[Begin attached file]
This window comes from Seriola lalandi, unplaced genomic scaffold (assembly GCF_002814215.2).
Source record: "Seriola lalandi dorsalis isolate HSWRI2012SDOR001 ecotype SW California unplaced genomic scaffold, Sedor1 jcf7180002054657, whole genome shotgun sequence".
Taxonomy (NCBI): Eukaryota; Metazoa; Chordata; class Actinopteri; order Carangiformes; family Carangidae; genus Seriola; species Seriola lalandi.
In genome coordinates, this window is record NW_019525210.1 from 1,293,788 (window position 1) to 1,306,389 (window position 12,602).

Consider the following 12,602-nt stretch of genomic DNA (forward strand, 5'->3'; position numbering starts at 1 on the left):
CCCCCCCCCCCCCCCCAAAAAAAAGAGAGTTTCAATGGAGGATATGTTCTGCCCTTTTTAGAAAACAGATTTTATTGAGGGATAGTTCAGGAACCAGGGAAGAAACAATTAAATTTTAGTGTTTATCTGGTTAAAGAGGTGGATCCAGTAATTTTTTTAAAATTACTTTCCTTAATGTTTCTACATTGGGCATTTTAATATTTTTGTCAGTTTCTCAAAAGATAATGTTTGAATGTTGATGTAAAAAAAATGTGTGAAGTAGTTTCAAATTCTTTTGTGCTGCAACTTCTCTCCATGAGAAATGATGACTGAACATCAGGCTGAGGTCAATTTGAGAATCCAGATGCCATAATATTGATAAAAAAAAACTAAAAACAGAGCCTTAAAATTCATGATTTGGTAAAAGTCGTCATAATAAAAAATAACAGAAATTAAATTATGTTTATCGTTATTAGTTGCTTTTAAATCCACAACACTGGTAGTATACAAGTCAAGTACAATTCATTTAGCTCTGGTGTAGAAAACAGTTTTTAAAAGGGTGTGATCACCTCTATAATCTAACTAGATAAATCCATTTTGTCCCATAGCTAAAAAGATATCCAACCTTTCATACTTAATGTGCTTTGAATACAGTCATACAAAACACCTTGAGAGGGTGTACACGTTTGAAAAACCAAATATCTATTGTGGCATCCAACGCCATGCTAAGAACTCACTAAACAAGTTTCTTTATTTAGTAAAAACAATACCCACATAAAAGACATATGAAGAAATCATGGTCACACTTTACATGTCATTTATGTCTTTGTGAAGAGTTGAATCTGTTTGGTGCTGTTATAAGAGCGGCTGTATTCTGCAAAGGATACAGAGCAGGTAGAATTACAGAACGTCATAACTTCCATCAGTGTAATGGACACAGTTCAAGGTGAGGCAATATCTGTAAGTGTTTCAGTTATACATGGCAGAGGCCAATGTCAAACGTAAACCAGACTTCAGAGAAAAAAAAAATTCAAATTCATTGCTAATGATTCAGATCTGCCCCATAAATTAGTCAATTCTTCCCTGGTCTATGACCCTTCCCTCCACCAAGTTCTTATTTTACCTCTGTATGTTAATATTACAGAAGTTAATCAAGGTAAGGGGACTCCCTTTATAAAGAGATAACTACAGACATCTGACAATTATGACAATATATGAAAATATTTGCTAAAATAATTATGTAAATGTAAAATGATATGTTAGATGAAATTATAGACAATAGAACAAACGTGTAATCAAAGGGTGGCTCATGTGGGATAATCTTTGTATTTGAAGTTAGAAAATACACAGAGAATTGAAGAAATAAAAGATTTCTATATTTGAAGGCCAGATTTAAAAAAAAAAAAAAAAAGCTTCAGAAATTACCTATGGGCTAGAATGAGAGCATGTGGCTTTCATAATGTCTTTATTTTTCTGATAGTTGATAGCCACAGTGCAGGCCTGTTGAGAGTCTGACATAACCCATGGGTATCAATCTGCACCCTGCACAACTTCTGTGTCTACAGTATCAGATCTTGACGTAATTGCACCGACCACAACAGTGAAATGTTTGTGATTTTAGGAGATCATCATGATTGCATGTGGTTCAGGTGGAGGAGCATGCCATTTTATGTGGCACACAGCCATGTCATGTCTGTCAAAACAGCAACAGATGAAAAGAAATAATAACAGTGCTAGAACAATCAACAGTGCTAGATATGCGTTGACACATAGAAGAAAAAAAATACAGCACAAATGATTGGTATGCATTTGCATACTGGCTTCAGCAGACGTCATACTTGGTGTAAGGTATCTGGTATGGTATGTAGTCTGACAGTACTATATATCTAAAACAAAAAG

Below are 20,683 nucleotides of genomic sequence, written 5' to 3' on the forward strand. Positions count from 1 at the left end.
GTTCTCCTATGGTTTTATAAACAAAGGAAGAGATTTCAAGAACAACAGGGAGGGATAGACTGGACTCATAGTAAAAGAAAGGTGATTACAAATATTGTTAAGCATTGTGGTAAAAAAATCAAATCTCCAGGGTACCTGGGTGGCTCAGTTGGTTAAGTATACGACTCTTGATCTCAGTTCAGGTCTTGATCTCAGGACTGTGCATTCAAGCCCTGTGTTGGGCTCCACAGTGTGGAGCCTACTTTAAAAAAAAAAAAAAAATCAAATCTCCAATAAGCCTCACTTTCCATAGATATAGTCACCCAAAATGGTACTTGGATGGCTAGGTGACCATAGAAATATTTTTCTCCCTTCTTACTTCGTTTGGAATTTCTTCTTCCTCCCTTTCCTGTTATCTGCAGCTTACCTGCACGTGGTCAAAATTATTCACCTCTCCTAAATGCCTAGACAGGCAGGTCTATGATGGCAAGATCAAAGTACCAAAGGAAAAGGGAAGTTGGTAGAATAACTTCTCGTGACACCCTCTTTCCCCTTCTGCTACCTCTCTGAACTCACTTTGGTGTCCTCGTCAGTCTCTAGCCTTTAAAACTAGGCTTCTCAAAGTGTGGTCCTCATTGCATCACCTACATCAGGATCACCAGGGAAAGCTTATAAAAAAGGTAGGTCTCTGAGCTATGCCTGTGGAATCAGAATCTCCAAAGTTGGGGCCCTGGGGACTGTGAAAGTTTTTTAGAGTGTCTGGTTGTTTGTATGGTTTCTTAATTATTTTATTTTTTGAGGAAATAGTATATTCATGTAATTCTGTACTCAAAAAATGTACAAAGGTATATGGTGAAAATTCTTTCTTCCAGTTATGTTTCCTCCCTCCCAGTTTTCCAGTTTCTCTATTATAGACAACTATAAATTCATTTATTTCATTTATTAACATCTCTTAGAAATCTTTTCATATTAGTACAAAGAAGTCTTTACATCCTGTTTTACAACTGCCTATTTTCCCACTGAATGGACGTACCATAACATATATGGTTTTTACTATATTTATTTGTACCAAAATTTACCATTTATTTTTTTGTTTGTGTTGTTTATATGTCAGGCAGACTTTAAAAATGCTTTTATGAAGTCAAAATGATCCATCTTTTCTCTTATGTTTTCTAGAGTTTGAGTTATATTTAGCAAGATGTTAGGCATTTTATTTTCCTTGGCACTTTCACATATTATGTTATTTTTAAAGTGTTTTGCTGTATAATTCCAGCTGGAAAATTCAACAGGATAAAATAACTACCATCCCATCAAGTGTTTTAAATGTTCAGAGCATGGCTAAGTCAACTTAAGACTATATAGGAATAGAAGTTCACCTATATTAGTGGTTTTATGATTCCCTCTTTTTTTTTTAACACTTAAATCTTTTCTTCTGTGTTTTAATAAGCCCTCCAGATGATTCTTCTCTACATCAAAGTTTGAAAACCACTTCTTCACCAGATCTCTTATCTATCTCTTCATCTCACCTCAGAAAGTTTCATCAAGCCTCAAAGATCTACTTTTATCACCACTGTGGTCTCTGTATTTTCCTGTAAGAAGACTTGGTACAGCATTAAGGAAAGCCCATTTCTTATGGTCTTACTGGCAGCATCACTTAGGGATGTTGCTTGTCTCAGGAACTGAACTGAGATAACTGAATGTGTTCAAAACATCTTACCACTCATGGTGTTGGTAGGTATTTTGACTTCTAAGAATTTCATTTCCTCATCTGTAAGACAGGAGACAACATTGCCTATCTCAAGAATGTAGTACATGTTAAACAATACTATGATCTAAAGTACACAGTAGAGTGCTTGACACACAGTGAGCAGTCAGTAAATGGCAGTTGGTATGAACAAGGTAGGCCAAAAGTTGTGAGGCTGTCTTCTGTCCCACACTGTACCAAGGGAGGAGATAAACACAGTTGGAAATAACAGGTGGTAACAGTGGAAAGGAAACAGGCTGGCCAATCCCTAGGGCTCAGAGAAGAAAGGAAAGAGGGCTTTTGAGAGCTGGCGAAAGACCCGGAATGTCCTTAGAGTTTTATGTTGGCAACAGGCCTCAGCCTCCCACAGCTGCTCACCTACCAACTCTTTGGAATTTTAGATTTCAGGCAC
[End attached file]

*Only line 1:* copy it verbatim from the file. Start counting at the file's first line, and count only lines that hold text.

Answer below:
This window comes from Seriola lalandi, unplaced genomic scaffold (assembly GCF_002814215.2).